Here at the Smart Cities Council we've consistently (and strongly) recommended that cities partner with their electric companies on smart city projects, and we've been working with Council Global Lead Partner Edison Electric Institute to facilitate those partnerships.
A very good (and very large) example of city-utility partnership is Portland General Electric's proposal to build smart grids in the city of Portland and two other communities in the metro area. The cities' governments are very much on board. They recognize the tremendous value smart energy networks provide for their cities. But the utility is also hoping for a very high percentage of citizen participation in the projects as well. More about that in the story below. — Doug Peeples
PGE's Smart Grid Test Bed will, the utility says, "integrate smart grid technology on a scale never before attempted in the United States." That may sound like hyperbole, but it involves building a smart grid and providing related services in each of three cities, with anticipated participation from 20,000 customers.
PGE is the state's largest electric company and is no stranger to smart grid and smart grid-related projects, such as Salem, Oregon's Salem Smart Power Center, a collaboration between the utility and Council Associate Partner Eaton and others.
The test bed project, scheduled to begin next year, will allow the participating customers to use demand response signals and receive incentives for installing smart home technologies, which will give them more control over their electricity use and allow them to use power more efficiently and save money on electric bills.
The goal is to integrate more renewable energy into PGE's power supply while maintaining a safe, secure, reliable electric grid. "Together with customers we're making the future a reality with innovative projects like our Smart Grid Test Bed. The first-of-a-kind project will leapfrog over other smart grid efforts, enabling PGE to gain and share learnings that will aid the entire industry," said PGE president and CEO Maria Pope.
Former chairman of the Federal Energy Regulatory Commission Jon Wellinghoff, now CEO of Grid Policy, Inc., had supportive and encouraging things to say about the project. "By providing customers with more control over their energy consumption and carbon footprint with the latest in control technology, PGE is on a path to building a model that energy providers everywhere can learn from and replicate."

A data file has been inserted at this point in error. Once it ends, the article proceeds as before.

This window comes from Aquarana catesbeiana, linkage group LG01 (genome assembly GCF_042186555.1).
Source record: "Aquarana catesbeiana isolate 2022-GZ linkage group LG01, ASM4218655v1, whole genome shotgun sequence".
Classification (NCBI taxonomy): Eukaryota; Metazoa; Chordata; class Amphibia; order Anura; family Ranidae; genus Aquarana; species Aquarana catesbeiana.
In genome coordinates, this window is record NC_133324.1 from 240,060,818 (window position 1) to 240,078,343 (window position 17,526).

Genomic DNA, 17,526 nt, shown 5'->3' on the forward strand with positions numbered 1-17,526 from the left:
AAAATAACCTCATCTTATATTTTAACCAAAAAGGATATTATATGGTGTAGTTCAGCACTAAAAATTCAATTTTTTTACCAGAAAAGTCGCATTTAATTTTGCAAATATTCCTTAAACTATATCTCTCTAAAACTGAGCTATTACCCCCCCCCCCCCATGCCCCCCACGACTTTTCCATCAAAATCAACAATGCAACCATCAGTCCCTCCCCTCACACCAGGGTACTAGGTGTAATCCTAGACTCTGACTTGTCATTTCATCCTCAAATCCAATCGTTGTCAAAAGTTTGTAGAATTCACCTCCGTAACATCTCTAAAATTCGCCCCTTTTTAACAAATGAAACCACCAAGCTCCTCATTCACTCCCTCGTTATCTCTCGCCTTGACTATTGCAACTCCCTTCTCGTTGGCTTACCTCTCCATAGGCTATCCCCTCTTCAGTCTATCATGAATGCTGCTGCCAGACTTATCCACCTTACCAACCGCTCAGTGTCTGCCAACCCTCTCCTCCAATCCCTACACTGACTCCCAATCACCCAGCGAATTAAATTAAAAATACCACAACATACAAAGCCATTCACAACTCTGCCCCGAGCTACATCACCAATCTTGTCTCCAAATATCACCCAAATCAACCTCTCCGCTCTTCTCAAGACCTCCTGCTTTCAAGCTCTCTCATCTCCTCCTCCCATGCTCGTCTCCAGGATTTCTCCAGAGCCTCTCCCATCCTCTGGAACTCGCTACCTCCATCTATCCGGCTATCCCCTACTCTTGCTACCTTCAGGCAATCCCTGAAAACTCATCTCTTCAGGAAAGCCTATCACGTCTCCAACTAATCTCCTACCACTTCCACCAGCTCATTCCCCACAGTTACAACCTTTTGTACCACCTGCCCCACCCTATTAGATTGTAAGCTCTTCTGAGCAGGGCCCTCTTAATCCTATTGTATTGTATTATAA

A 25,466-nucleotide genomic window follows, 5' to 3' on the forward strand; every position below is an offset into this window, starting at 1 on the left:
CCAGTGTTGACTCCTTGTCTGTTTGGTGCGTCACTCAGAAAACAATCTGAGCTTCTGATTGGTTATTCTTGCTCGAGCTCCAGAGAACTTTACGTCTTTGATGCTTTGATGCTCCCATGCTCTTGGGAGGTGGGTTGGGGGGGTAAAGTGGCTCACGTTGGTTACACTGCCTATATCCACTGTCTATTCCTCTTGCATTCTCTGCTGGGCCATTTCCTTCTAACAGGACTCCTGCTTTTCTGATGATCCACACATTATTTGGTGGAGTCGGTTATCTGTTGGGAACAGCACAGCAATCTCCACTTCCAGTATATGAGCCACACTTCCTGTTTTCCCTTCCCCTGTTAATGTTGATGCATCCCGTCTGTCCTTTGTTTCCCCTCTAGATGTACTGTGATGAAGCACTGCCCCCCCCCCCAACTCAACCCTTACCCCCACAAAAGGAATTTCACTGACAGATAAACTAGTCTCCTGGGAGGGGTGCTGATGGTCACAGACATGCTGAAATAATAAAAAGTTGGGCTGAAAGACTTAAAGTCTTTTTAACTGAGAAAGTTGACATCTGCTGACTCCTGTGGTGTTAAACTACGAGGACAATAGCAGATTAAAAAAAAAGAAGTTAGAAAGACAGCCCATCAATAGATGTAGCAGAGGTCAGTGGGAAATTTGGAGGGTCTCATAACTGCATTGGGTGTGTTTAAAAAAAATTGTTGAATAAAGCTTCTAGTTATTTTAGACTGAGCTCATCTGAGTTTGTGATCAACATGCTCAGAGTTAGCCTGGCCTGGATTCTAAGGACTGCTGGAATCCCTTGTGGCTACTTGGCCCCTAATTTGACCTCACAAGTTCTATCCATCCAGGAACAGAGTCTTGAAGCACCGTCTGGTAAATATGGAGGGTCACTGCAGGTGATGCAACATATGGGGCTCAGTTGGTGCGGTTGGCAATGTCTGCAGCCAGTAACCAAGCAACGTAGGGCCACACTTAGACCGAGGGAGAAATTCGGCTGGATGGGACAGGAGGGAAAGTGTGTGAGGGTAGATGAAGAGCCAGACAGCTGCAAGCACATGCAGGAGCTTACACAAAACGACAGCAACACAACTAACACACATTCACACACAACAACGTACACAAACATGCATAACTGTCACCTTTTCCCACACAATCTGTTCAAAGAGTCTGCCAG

How it will work
The utility will help customers automate smart home equipment such as water heaters, thermostats and EV chargers to work in conjunction with how it operates the electric grid. The demand response feature will enable customers to decide if they want to reduce their energy use during periods of peak demand. To do it the utility will need to install advanced communications and distribution network upgrades in the participating cities of Portland, Milwaukie and Hillsboro. Three feeders and substations also will be equipped with new remote controls and other smart grid technology to ensure the grid's reliability, safety and cybersecurity.
The project also is intended to accelerate the growth of distributed energy resources, including customer rooftop solar, EV charging, smart appliances and others.
Oregon regulators developed the project concept and are overseeing it, with additional guidance from an advisory committee of public and private sector professionals.
PGE is aiming high with its participation expectations for the two-and-a-half-year project. It wants 66% participation from eligible customers, substantially more than the usual 7% participation rate in demand response programs.
Mark Gamba, mayor of Milwaukie, is eager for the project to get underway. "Milwaukie looks forward to exploring how this technology not only moves us toward our goal of being a net zero city by 2040, but creates resiliency in the face of more and more violent storms."
Doug Peeples is a Portland, Oregon-based writer specializing in technology and energy. Follow @smartccouncil on Twitter.